An interview I did last week reopened the question of whether farmers have lost a crucial marketing and money-making edge that their wheat and other grains once gave them.
The interview was with marketers of Canadian grain to West Africa, who noted the same problems and upset over Canadian grain quality and consistency that was raised by a Singaporean buyer last spring.
In both cases, the transition from the Canadian Wheat Board-administered system and changes in Canadian Grain Commission grading were said to be behind poorer-than-expected Canadian wheat showing up overseas.
From interviews this week with a range of Canadian grain trade officials and organizations, it seems to me that the industry has failed, with some buyers at least, to alert customers that getting high-quality and consistent-quality Canadian grain is no longer “business as usual.”
In fact, the business has profoundly changed, and that doesn’t necessarily seem to have been communicated to some buyers.
Interviews over the past couple of years have given me the sense that representatives of Canadian grain companies, industry organizations and farmer organizations have worked hard and travelled frequently to reassure overseas buyers of Canadian grain that this nation will remain a source of the world’s best quality wheat, durum and barley.
That’s been a crucial role for these organizations to play because many customers were worried by the ending of the CWB monopoly and needed to be reassured.
However, perhaps they went too far in reassuring buyers that nothing substantial had changed, when in fact the system is now profoundly different. It can still produce excellent, world’s-best grain, but you can’t just assume you’ll still receive that with a standard contract.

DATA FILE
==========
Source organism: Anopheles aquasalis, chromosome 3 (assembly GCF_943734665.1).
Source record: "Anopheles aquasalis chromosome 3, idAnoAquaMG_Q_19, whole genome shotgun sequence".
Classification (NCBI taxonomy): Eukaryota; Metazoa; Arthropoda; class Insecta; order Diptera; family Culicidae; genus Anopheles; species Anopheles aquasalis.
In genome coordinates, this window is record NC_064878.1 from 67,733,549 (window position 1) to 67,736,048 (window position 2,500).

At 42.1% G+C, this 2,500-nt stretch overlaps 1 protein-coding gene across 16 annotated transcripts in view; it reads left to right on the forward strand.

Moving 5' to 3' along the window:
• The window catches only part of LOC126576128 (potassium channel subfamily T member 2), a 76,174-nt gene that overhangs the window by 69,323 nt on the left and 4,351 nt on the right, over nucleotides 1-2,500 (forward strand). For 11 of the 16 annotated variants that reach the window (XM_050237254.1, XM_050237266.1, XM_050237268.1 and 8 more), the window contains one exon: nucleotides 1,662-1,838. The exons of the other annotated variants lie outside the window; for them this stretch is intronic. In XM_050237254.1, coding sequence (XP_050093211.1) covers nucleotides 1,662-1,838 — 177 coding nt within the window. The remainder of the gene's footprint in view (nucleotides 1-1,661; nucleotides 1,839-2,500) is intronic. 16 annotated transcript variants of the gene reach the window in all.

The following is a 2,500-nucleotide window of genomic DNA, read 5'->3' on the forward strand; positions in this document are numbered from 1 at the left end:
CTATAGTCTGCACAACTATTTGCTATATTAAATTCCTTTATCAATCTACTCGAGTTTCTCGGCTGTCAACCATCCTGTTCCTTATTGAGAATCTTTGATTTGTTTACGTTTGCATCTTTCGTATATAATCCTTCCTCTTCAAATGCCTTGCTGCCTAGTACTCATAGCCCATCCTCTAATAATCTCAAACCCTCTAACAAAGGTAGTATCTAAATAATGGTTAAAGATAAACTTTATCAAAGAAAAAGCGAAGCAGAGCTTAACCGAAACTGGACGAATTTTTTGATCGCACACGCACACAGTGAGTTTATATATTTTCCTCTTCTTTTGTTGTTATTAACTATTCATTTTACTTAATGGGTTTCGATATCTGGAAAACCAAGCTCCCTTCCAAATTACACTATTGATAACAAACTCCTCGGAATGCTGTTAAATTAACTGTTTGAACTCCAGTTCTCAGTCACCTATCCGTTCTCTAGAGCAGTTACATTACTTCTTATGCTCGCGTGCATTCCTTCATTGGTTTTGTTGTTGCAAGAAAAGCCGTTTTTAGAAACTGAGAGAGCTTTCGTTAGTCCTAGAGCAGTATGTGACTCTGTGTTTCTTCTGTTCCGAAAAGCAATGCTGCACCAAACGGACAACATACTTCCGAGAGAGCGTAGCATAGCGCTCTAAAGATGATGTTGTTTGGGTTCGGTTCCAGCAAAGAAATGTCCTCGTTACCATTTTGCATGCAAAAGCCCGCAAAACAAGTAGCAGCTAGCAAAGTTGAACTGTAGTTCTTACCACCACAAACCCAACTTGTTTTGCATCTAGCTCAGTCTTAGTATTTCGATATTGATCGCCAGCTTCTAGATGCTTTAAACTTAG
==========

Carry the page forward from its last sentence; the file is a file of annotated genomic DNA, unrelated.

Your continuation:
The old wheat board focused on farmer returns and on excellent customer satisfaction. Sometimes critics believed the board went too far to keep customers happy and created an unnecessarily complicated and costly system that might not have made farmers more money than a simpler bulk system like that in the United States.
However, today’s system is based on a handful of private sector grain companies that play in the hard-nosed business of the grain trade with a lighter CGC grading system. The few existing organizations, such as the Canadian International Grains Institute, and new organizations such as Cereals Canada, are trying to fill the CWB’s old customer satisfaction role without having its legal and organizing powers.
Farmers have the most to lose here if this situation has been botched and isn’t soon fixed. No one can take overseas markets for granted, with new export grain competitors emerging in recent years.
And no one should expect private grain companies to put farmer, Canadian or grain industry concerns at the top of their lists of priorities. They are owned by shareholders and serve their needs, which are not necessarily the same as those of farmers. Something that might be valuable for a farmer might not seem worthwhile to a grain company.
Farmers need to keep a careful eye on this. They’re the ones who have the biggest stakes in the game, and they can’t afford to trust private companies, government agencies or politicians to be looking out for them.
It’s their industry and they need to take ownership of this issue to ensure something they have always been able to depend on isn’t being given away without their even noticing.
- Is Canadian wheat in decline?
- Grain sellers work to address quality concerns
- Sometimes news appears when you’re not ready for it
- Disputes arise from ignorance on grading changes
- Quality control stumbling block on road to market freedom
- Canada’s quality, consistency questioned
- Big harvests, poor prices: analysts